Further, from the ground-breaking study of hundreds of juries by Kalvan and Zeisel (1966), we learn that by the end of the evidence, most jurors, whether in a real jury or a mock trial discussion group, have made up their minds. Whatever opinion is held by a majority of jurors when they first sit down to deliberate, that is the opinion most likely to prevail in the group-level verdict. Kalvan and Zeisel likened it to photography:
This case I’m writing about provided a unique opportunity to DecisionQuest. For us, we got to follow a case from initial mock trial and focus group research to juror profiling analyses, to assisting with jury selection, to setting up and running a shadow jury, and finally to post-trial interviews with actual jurors in the case. In the world of trial consulting, this is a rare alignment of the planets.
This case also provided one small piece of concrete evidence that the shadow jury’s reaction to the case was indeed an accurate snapshot of the real jury’s – post-trial interviews with sitting jurors. While only two out of six sitting jurors agreed to talk with us, these two seem to have been the strongest voices for two opposing sides in, what seems to have been, some contentious deliberations.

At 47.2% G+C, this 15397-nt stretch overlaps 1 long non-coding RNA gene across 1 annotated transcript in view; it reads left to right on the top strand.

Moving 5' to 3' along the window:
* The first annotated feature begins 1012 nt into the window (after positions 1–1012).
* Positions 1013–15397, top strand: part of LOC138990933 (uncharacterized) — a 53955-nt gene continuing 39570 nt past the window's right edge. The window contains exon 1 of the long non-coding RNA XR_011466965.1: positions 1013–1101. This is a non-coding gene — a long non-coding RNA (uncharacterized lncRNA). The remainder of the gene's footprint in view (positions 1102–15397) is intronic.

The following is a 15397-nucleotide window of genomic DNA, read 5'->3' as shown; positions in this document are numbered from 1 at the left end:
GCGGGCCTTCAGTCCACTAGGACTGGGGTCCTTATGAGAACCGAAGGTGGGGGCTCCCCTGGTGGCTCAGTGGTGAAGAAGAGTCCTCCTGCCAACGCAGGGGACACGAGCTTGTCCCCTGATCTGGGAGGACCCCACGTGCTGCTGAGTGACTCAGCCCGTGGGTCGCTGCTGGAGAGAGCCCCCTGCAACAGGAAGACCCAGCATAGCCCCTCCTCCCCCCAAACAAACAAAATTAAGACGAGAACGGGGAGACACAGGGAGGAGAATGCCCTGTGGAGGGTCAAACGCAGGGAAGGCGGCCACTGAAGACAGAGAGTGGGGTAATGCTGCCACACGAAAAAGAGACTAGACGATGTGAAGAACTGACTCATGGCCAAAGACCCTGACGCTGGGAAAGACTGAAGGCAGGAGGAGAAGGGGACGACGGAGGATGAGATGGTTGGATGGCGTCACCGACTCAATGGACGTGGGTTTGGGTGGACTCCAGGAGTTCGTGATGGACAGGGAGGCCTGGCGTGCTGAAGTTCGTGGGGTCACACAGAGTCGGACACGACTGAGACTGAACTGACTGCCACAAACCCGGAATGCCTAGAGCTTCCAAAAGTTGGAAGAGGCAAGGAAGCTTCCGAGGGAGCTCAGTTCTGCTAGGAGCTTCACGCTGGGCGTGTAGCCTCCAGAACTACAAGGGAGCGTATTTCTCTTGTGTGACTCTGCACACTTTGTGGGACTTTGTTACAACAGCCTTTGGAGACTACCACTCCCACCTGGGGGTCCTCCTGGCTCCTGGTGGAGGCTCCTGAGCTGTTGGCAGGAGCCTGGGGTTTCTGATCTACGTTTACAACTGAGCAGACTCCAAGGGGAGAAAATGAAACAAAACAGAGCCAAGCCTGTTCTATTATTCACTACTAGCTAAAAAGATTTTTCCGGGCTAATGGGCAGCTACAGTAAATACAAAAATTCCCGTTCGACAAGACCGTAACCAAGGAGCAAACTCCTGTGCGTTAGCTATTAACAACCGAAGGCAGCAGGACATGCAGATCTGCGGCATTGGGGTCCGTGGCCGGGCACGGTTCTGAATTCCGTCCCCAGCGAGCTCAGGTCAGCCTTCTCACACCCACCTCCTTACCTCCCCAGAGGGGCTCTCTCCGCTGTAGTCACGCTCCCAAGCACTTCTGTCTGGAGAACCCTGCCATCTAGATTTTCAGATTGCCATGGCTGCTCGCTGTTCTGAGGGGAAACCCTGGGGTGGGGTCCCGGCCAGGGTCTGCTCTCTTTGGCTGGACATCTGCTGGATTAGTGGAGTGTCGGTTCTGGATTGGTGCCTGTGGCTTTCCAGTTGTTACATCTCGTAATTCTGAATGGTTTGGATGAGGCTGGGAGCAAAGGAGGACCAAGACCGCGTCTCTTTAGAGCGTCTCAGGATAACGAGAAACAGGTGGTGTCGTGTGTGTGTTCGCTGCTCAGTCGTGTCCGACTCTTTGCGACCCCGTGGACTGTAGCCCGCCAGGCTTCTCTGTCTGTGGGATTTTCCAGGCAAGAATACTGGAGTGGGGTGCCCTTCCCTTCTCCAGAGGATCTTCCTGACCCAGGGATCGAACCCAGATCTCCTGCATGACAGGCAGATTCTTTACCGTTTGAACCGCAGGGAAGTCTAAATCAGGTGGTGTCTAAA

Although it is encouraging to see the same outcome in two separate groups, research of this sort is not so much about the outcome as the process. The remote shadow jury allowed us to track day-to-day how typical jurors were reacting to the case.
For questions like these, the remote shadow jury project was a complete success.
To learn more about conducting a shadow jury or other jury research with DecisionQuest, please contact [email protected].